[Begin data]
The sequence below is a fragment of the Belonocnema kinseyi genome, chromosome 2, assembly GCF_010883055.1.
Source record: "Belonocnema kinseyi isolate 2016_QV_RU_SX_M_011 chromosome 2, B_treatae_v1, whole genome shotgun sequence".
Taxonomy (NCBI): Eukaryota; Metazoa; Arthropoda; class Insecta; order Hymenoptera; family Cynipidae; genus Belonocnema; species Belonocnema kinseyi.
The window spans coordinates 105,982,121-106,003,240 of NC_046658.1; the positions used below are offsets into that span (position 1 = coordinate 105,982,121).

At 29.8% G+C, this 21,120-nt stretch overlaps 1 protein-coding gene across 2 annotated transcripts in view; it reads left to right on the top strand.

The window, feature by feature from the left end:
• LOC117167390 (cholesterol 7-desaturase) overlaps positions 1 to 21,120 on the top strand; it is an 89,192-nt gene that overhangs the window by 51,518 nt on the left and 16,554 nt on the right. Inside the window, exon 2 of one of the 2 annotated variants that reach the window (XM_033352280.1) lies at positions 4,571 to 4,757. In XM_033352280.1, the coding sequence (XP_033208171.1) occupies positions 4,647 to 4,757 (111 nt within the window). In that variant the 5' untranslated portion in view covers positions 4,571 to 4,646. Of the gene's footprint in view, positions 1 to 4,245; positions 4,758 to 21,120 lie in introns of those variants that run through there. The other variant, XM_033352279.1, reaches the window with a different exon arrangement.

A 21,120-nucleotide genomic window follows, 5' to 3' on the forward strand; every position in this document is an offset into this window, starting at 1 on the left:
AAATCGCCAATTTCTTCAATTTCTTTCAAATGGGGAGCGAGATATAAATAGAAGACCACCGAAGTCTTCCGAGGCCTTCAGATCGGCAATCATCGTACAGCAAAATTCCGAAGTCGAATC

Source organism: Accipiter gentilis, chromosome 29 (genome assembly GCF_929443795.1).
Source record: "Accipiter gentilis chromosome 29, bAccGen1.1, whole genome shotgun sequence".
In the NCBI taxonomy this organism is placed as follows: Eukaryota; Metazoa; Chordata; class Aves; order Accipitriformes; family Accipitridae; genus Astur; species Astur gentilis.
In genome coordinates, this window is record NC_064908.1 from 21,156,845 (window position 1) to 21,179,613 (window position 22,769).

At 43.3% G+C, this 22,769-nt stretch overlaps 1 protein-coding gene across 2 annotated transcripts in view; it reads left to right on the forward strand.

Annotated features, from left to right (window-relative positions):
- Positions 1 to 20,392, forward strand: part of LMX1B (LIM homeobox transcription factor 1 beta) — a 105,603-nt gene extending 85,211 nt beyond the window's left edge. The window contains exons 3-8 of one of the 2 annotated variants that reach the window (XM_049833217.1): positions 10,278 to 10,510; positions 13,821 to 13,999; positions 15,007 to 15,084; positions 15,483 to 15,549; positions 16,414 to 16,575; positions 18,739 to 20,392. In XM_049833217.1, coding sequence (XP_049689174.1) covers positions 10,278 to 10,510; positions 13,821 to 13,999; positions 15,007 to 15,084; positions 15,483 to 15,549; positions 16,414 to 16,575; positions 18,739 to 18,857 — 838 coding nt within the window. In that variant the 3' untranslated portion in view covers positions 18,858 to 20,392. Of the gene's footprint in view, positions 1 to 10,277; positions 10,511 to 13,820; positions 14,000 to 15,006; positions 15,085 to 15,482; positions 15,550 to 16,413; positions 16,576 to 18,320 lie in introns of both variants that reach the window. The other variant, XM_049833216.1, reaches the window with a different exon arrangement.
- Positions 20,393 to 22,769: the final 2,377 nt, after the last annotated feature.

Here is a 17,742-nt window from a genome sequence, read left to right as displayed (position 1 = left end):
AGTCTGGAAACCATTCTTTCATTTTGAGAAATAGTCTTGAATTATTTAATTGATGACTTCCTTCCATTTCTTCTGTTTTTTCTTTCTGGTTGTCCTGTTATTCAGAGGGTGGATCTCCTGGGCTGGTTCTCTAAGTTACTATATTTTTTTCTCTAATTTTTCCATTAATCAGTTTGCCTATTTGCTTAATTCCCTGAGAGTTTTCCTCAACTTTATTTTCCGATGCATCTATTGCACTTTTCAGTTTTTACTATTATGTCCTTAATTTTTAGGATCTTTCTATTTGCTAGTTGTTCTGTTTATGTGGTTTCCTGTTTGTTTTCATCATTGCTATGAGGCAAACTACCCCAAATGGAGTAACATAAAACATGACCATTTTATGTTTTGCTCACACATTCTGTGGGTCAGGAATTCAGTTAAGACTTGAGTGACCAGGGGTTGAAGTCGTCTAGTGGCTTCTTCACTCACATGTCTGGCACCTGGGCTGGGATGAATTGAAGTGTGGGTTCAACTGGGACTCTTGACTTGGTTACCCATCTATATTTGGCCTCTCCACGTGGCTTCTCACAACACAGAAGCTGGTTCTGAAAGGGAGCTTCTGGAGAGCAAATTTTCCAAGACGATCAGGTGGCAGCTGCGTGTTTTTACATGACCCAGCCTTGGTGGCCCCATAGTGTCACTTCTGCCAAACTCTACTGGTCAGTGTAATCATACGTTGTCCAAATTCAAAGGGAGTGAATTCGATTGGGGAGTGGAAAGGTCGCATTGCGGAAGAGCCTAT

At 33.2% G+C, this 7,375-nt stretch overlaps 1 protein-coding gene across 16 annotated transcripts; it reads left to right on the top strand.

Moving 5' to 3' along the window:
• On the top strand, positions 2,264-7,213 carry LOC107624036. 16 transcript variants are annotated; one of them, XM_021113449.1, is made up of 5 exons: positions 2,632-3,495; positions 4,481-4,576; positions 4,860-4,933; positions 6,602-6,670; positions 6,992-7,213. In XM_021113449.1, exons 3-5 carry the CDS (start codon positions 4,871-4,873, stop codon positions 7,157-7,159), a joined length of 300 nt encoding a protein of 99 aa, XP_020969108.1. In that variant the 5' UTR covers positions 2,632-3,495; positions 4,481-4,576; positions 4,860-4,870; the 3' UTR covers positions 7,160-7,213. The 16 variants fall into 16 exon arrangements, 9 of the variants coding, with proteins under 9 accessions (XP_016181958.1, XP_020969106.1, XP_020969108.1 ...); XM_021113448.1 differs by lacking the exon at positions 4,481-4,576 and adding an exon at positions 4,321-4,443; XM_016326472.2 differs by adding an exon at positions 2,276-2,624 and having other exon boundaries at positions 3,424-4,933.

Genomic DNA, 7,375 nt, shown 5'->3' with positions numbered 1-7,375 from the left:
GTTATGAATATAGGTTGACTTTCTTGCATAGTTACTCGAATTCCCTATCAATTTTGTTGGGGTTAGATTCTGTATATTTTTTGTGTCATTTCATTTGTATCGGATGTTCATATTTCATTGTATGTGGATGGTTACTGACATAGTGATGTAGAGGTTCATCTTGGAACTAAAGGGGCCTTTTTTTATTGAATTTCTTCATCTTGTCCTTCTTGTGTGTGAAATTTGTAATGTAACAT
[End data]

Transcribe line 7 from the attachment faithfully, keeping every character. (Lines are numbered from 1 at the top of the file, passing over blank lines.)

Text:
• LOC117167390 (cholesterol 7-desaturase) overlaps positions 1 to 21,120 on the top strand; it is an 89,192-nt gene that overhangs the window by 51,518 nt on the left and 16,554 nt on the right. Inside the window, exon 2 of one of the 2 annotated variants that reach the window (XM_033352280.1) lies at positions 4,571 to 4,757. In XM_033352280.1, the coding sequence (XP_033208171.1) occupies positions 4,647 to 4,757 (111 nt within the window). In that variant the 5' untranslated portion in view covers positions 4,571 to 4,646. Of the gene's footprint in view, positions 1 to 4,245; positions 4,758 to 21,120 lie in introns of those variants that run through there. The other variant, XM_033352279.1, reaches the window with a different exon arrangement.